else
    echo "Setting system time from the hardware clock (localtime)."
    /sbin/hwclock $CLOCK_OPT --localtime --hctosys
  fi
fi

# Test to see if the root partition is read-only, like it ought to be.
READWRITE=no
if touch /fsrwtestfile 2>/dev/null; then
  rm -f /fsrwtestfile
  READWRITE=yes
else
  echo "Testing root filesystem status:  read-only filesystem"
fi

# See if a forced filesystem check was requested at shutdown:
if [ -r /etc/forcefsck ]; then
  FORCEFSCK="-f"
fi

# Check the root filesystem:
if [ ! $READWRITE = yes ]; then
  RETVAL=0
  if [ ! -r /etc/fastboot ]; then
    echo "Checking root filesystem:"
    /sbin/fsck $FORCEFSCK -C -a /
    RETVAL=$?
  fi
  # An error code of 2 or higher will require a reboot.
  if [ $RETVAL -ge 2 ]; then
    # An error code equal to or greater than 4 means that some errors
    # could not be corrected.  This requires manual attention, so we
    # offer a chance to try to fix the problem in single-user mode:
    if [ $RETVAL -ge 4 ]; then
      echo
      echo "***********************************************************"
      echo "*** An error occurred during the root filesystem check. ***"
      echo "*** You will now be given a chance to log into the      ***"
      echo "*** system in single-user mode to fix the problem.      ***"
      echo "***                                                     ***"
      echo "*** If you are using the ext2 filesystem, running       ***"
      echo "*** 'e2fsck -v -y <partition>' might help.              ***"
      echo "***********************************************************"
      echo
      echo "Once you exit the single-user shell, the system will reboot."
      echo
      PS1="(Repair filesystem) \#"; export PS1
      sulogin
    else # With an error code of 2 or 3, reboot the machine automatically:
      echo
      echo "***********************************"
      echo "*** The filesystem was changed. ***"
      echo "*** The system will now reboot. ***"
      echo "***********************************"
      echo
    fi
    echo "Unmounting file systems."
    /sbin/umount -a -r
    /sbin/mount -n -o remount,ro /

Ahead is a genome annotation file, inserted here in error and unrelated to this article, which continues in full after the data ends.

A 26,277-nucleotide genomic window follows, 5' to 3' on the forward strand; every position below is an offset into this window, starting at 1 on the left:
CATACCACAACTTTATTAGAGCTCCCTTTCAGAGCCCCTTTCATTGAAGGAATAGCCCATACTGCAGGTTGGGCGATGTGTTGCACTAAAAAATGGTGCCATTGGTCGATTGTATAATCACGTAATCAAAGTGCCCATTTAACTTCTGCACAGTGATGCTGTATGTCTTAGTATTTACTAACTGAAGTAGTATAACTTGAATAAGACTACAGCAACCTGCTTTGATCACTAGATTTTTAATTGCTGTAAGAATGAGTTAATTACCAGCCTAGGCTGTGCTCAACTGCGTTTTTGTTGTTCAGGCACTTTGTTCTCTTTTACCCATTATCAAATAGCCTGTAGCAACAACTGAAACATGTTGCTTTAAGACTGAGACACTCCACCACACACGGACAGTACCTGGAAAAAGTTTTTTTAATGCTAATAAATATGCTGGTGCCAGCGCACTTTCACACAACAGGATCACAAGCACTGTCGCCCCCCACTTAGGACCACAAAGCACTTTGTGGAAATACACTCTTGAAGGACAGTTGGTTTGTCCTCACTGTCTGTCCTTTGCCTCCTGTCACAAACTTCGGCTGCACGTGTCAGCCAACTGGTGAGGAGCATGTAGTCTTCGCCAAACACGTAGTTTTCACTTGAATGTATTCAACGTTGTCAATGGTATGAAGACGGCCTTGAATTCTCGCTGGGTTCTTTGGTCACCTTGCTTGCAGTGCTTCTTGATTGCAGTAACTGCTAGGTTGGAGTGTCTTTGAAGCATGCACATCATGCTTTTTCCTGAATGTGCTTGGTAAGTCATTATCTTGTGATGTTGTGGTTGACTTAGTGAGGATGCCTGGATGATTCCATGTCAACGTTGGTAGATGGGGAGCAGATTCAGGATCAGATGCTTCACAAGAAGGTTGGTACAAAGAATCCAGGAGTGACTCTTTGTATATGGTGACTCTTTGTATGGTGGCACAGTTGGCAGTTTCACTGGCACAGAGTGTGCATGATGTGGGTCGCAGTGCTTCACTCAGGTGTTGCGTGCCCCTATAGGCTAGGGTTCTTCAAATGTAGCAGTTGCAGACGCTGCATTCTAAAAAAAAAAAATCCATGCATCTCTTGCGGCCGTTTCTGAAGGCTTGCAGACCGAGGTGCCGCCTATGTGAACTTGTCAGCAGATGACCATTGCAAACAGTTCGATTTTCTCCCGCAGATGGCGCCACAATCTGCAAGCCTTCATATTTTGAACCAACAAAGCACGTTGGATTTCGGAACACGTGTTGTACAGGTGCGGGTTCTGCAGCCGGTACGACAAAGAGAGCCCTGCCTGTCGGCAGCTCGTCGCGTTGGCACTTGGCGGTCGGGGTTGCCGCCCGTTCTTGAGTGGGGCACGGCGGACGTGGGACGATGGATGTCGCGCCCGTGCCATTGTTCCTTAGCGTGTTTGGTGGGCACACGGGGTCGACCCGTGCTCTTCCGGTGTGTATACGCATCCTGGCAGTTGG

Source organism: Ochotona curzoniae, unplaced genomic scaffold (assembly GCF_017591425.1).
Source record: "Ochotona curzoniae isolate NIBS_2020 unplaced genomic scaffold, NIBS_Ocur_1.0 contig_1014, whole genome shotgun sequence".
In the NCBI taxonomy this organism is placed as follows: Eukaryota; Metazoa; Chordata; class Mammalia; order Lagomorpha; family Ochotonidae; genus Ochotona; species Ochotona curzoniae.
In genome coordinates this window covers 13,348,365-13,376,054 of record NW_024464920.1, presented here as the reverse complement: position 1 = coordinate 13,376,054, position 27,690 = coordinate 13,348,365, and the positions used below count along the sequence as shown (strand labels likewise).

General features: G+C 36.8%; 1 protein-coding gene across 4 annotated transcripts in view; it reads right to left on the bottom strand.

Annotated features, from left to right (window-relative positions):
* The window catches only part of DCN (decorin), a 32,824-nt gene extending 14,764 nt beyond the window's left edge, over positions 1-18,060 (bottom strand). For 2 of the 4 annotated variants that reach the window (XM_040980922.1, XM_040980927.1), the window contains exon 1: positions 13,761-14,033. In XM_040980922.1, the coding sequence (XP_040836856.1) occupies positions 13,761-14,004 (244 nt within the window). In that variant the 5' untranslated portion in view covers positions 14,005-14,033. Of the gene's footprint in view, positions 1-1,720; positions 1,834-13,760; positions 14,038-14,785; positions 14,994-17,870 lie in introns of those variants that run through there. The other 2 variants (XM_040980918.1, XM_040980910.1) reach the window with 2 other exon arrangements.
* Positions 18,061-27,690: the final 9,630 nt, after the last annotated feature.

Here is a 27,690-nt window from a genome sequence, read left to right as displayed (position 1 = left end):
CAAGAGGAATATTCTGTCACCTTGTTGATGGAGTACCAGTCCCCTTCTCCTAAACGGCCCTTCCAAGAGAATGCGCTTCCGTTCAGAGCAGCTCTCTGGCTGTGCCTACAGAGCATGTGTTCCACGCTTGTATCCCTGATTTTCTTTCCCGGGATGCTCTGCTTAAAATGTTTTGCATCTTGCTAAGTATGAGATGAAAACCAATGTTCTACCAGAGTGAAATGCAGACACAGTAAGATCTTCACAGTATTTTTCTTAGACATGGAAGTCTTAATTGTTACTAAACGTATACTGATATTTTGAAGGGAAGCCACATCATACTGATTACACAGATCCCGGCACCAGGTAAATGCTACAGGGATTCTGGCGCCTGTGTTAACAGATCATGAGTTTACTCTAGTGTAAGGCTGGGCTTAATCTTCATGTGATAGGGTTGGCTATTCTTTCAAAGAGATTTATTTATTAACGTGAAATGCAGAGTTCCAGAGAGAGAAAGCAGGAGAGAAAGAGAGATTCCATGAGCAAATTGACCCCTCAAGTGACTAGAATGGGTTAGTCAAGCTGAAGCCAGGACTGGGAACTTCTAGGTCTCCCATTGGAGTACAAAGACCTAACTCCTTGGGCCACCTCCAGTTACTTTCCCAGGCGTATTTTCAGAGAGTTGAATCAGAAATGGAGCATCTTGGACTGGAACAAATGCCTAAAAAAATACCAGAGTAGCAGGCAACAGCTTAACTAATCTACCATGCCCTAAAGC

echo "Rebooting system."
    sleep 2
    reboot -f
  fi
  # Remount the root filesystem in read-write mode
  echo "Remounting root device with read-write enabled."
  /sbin/mount -w -v -n -o remount /
  if [ $? -gt 0 ] ; then
    echo
    echo "Attempt to remount root device as read-write failed!  This is going to"
    echo "cause serious problems."
    echo 
    echo "If you're using the UMSDOS filesystem, you **MUST** mount the root partition"
    echo "read-write!  You can make sure the root filesystem is getting mounted "
    echo "read-write with the 'rw' flag to Loadlin:"
    echo
    echo "loadlin vmlinuz root=/dev/hda1 rw   (replace /dev/hda1 with your root device)"
    echo
    echo "Normal bootdisks can be made to mount a system read-write with the rdev command:"
    echo
    echo "rdev -R /dev/fd0 0"
    echo
    echo "You can also get into your system by using a boot disk with a command like this"
    echo "on the LILO prompt line:  (change the root partition name as needed)"
    echo 
    echo "LILO: mount root=/dev/hda1 rw"
    echo
    echo "Please press ENTER to continue, then reboot and use one of the above methods to"
    echo -n "get into your machine and start looking for the problem. " 
    read junk; 
  fi
else
  echo "Testing root filesystem status:  read-write filesystem"
  echo
  echo "*** ERROR: Root partition has already been mounted read-write. Cannot check!"
  echo
  echo "For filesystem checking to work properly, your system must initially mount"
  echo "the root partition as read only. Please modify your kernel with 'rdev' so that"
  echo "it does this. If you're booting with LILO, add a line:"
  echo
  echo "   read-only"
  echo
  echo "to the Linux section in your /etc/lilo.conf and type 'lilo' to reinstall it."
  echo
  echo "If you boot from a kernel on a floppy disk, put it in the drive and type:"
  echo "   rdev -R /dev/fd0 1"
  echo
  echo "If you boot from a bootdisk, or with Loadlin, you can add the 'ro' flag."
  echo
  echo "This will fix the problem *AND* eliminate this annoying message. :^)"
  echo
  echo -n "Press ENTER to continue. "
  read junk;
fi # Done checking root filesystem

# Any /etc/mtab that exists here is old, so we delete it to start over:
/bin/rm -f /etc/mtab*
# Remounting the / partition will initialize the new /etc/mtab:
/sbin/mount -w -o remount /

# Fix /etc/mtab to list sys and proc if they were not yet entered in
# /etc/mtab because / was still mounted read-only: